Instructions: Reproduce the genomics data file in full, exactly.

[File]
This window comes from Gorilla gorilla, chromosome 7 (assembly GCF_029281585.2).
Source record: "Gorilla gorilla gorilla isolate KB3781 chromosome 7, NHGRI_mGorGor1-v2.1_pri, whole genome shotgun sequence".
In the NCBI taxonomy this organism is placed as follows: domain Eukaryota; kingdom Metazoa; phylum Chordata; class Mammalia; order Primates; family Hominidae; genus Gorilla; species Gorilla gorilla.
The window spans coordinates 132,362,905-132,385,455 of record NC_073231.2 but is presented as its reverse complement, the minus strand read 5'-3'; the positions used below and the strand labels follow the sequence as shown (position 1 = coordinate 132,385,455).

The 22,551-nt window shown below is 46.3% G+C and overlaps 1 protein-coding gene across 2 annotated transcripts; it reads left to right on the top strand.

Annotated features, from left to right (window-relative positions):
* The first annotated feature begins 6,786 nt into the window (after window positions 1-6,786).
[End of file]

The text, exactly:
This window comes from Gorilla gorilla, chromosome 7 (assembly GCF_029281585.2).
Source record: "Gorilla gorilla gorilla isolate KB3781 chromosome 7, NHGRI_mGorGor1-v2.1_pri, whole genome shotgun sequence".
In the NCBI taxonomy this organism is placed as follows: domain Eukaryota; kingdom Metazoa; phylum Chordata; class Mammalia; order Primates; family Hominidae; genus Gorilla; species Gorilla gorilla.
The window spans coordinates 132,362,905-132,385,455 of record NC_073231.2 but is presented as its reverse complement, the minus strand read 5'-3'; the positions used below and the strand labels follow the sequence as shown (position 1 = coordinate 132,385,455).

The 22,551-nt window shown below is 46.3% G+C and overlaps 1 protein-coding gene across 2 annotated transcripts; it reads left to right on the top strand.

Annotated features, from left to right (window-relative positions):
* The first annotated feature begins 6,786 nt into the window (after window positions 1-6,786).